The Hope College teacher-preparation program has earned approval from Michigan's Department of Education as meeting the standards required by the state's new Elementary Certificate Program.
There are currently 33 colleges and universities approved by the Michigan State Board of Education to prepare teachers and recommend them for a certificate to teach. Only those that, like Hope, have obtained approval under the new standards will be allowed to admit students to their elementary teacher-education programs after December of this year. The new standards will be reflected in the new version of the Michigan Test for Teacher Certification (MTTC) that will be used after July 2013.
The approval follows a history of high praise for Hope's teacher-preparation program from the department in the past. For example, Hope's program is one of six across the state tied for second place in the state's "Teacher Preparation Institution Performance Scores for Academic Year 2008-09," the most recent rankings available.
The state's new standards require that K-8 teacher candidates graduate with increased coursework in a variety of the subjects that they will be teaching, spread across English/language arts, mathematics, the natural and applied sciences, and social studies. The goal is to improve student learning by deepening teachers' knowledge, according to Dr. Tony Donk, professor of education, who coordinated the college's successful effort to meet the new expectations.
"The state's goal is to make certain that they have deep and clear understandings of the disciplines that they'll be teaching, whatever the grade level," he said.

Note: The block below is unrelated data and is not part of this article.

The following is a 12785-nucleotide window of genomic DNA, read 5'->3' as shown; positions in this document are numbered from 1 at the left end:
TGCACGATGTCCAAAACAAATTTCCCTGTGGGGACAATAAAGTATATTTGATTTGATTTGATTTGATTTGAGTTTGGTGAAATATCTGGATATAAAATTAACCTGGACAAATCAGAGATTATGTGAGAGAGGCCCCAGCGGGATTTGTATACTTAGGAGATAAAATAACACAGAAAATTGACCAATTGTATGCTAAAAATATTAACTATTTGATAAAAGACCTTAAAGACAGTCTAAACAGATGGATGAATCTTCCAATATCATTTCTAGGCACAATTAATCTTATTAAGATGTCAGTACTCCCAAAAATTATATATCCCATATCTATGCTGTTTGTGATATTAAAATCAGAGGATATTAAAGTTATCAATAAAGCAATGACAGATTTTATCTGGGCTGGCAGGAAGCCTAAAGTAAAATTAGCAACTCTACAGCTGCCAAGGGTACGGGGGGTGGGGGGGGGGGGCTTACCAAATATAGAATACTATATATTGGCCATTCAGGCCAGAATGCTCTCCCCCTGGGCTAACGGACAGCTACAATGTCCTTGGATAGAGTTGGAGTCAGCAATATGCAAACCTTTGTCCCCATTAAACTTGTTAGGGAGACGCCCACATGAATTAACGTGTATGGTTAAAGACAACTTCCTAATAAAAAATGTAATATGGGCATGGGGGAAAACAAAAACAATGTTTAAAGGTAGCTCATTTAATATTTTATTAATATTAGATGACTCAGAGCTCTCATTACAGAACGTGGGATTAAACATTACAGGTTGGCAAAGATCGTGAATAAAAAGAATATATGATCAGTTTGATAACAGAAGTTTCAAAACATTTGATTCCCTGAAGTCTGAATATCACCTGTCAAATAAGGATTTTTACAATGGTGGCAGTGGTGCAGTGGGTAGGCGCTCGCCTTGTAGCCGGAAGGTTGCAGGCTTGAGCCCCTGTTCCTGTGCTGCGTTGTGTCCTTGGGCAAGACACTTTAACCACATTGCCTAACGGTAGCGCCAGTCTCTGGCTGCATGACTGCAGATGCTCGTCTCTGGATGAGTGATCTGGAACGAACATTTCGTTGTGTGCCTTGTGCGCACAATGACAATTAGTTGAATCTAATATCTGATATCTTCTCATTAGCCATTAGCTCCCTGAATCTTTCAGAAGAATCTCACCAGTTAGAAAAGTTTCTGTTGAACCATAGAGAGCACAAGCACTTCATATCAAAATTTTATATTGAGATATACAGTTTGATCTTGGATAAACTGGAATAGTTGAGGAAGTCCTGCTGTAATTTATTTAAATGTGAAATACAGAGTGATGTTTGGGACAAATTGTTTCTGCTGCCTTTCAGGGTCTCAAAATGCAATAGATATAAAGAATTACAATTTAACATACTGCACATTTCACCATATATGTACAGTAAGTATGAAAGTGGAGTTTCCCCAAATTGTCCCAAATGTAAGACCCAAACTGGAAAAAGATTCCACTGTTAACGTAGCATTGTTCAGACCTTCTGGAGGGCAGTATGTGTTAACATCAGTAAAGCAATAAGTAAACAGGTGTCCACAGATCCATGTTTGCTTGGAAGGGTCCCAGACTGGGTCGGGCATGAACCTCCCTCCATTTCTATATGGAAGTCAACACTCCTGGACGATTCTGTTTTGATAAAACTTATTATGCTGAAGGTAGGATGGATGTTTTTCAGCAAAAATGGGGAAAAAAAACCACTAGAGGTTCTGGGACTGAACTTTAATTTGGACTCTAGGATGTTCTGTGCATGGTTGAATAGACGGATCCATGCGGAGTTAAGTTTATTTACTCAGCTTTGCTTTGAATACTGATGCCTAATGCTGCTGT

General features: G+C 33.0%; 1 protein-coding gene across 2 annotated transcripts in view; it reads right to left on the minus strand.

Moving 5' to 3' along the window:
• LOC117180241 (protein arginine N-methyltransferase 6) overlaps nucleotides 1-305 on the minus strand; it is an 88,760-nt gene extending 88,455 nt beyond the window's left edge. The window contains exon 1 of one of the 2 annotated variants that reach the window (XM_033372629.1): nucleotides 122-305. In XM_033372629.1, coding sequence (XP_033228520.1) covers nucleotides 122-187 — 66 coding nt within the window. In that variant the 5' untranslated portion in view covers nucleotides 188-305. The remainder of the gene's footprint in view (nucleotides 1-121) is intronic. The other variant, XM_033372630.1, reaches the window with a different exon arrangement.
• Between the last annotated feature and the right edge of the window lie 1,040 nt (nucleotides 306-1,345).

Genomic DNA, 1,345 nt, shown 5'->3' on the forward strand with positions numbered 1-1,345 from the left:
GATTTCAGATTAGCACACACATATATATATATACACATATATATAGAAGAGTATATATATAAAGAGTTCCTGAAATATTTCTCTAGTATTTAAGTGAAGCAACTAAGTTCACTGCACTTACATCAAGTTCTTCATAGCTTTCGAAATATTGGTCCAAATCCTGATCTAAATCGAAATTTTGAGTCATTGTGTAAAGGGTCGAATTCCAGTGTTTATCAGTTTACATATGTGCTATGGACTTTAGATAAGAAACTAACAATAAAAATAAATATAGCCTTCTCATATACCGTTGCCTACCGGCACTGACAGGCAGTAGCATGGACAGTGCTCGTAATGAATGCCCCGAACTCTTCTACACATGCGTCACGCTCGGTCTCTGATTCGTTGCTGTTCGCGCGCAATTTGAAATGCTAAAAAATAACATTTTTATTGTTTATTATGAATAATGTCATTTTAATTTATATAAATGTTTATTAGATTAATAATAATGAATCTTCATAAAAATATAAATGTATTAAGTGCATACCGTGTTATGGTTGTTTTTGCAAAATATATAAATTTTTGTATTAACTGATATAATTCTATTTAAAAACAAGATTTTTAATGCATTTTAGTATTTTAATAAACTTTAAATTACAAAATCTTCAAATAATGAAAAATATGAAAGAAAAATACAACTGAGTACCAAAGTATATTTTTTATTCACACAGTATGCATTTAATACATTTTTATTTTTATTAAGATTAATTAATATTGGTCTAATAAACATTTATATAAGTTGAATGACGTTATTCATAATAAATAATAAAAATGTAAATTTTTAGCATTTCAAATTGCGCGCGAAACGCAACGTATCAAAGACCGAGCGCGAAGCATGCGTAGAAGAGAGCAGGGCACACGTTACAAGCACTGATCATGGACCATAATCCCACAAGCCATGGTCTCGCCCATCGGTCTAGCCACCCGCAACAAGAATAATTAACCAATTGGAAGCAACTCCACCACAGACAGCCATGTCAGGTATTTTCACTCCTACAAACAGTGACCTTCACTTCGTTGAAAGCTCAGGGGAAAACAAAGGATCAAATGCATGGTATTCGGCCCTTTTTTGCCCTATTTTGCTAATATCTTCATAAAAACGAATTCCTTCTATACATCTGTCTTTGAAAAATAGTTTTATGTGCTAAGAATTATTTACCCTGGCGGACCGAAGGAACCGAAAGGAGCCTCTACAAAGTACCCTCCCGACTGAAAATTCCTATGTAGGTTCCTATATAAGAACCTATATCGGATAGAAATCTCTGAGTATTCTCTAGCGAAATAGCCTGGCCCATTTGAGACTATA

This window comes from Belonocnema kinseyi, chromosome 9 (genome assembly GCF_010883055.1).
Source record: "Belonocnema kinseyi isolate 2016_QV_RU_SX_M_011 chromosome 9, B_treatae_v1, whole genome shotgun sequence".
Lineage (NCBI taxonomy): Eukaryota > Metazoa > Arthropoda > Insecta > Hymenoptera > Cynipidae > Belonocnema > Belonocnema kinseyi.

Hope is meeting the new requirements through a combination of existing and new courses. For example, two currently elective courses in mathematics geared toward prospective elementary and middle school teachers will now become a required part of the program, while new offerings will include additional content courses in science, social studies and health.
As is also currently the case, students in the Hope program will enroll in the content courses in addition to enrolling in the college's sequence of professional education courses that focus on the theoretical foundations of teaching.
"The sum total is that our students will come out with much deeper content knowledge across all of the subjects that they will teach at the elementary level," Donk said. "Plus, they will also continue to have the methodology courses across our program."
"We already have great teachers graduating," he said. "But they'll be even better because of the content that they'll be taking."
The college's department of education prepares students to teach in elementary and secondary schools. The program, which has 12 full-time faculty, is the college's largest in terms of the number of graduates, with 113 graduates, nearly 14 percent of the class, in 2010.
The teacher-education program at Hope provides prospective teachers with a blend of classroom instruction and field experience. Students participate in field placements beginning with their first course in the program, Educational Psychology, a model that continues through a culminating semester spent student teaching. The student-teaching placements are available not only locally but also through off-campus programs including in Chicago, Ill.; Philadelphia, Pa.; the Rosebud Indian Reservation in South Dakota; and Liverpool in the United Kingdom.
Student-led chapters of two national professional organizations, the Student Council for Exceptional Children (SCEC) and the Association for Supervision and Curriculum Development (ASCD), offer professional development and service opportunities for teacher-education students. Students in the program also have the chance to gain additional experience through activities such as volunteering with local organizations that work with children, such as the Children's After School Achievement (CASA) and Upward Bound programs based at Hope.
Graduates of Hope's education program teach in public and private K-12 schools around the country, as well as abroad. Hope education alumni also serve as Peace Corps volunteers, counselors in elementary and secondary schools, curriculum coordinators and supervisors, school administrators and college professors.